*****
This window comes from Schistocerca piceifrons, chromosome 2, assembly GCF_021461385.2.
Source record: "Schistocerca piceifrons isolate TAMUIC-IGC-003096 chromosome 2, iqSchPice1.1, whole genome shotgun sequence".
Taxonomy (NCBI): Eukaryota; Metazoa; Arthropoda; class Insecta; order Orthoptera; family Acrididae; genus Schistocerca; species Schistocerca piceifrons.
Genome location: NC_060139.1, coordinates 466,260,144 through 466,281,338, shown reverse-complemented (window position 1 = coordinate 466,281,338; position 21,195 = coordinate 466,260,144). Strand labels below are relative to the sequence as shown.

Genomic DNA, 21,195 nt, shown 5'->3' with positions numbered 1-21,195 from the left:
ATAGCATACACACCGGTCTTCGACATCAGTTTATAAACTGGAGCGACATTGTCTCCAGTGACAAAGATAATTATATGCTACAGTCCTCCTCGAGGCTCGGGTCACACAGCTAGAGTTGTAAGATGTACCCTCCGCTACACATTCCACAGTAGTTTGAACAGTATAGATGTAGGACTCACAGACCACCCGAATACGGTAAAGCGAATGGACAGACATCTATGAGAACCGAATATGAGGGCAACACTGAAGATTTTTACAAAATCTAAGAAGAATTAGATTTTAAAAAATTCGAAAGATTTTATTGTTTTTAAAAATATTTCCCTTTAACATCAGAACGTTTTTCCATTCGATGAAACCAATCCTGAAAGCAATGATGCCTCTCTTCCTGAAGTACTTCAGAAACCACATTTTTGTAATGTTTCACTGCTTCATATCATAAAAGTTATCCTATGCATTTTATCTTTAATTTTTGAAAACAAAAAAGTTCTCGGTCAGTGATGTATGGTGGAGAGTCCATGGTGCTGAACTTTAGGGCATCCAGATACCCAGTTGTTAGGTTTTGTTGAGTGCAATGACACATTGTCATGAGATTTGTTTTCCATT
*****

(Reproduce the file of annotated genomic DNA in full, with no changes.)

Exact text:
This window comes from Schistocerca piceifrons, chromosome 2, assembly GCF_021461385.2.
Source record: "Schistocerca piceifrons isolate TAMUIC-IGC-003096 chromosome 2, iqSchPice1.1, whole genome shotgun sequence".
Taxonomy (NCBI): Eukaryota; Metazoa; Arthropoda; class Insecta; order Orthoptera; family Acrididae; genus Schistocerca; species Schistocerca piceifrons.
Genome location: NC_060139.1, coordinates 466,260,144 through 466,281,338, shown reverse-complemented (window position 1 = coordinate 466,281,338; position 21,195 = coordinate 466,260,144). Strand labels below are relative to the sequence as shown.

Genomic DNA, 21,195 nt, shown 5'->3' with positions numbered 1-21,195 from the left:
ATAGCATACACACCGGTCTTCGACATCAGTTTATAAACTGGAGCGACATTGTCTCCAGTGACAAAGATAATTATATGCTACAGTCCTCCTCGAGGCTCGGGTCACACAGCTAGAGTTGTAAGATGTACCCTCCGCTACACATTCCACAGTAGTTTGAACAGTATAGATGTAGGACTCACAGACCACCCGAATACGGTAAAGCGAATGGACAGACATCTATGAGAACCGAATATGAGGGCAACACTGAAGATTTTTACAAAATCTAAGAAGAATTAGATTTTAAAAAATTCGAAAGATTTTATTGTTTTTAAAAATATTTCCCTTTAACATCAGAACGTTTTTCCATTCGATGAAACCAATCCTGAAAGCAATGATGCCTCTCTTCCTGAAGTACTTCAGAAACCACATTTTTGTAATGTTTCACTGCTTCATATCATAAAAGTTATCCTATGCATTTTATCTTTAATTTTTGAAAACAAAAAAGTTCTCGGTCAGTGATGTATGGTGGAGAGTCCATGGTGCTGAACTTTAGGGCATCCAGATACCCAGTTGTTAGGTTTTGTTGAGTGCAATGACACATTGTCATGAGATTTGTTTTCCATT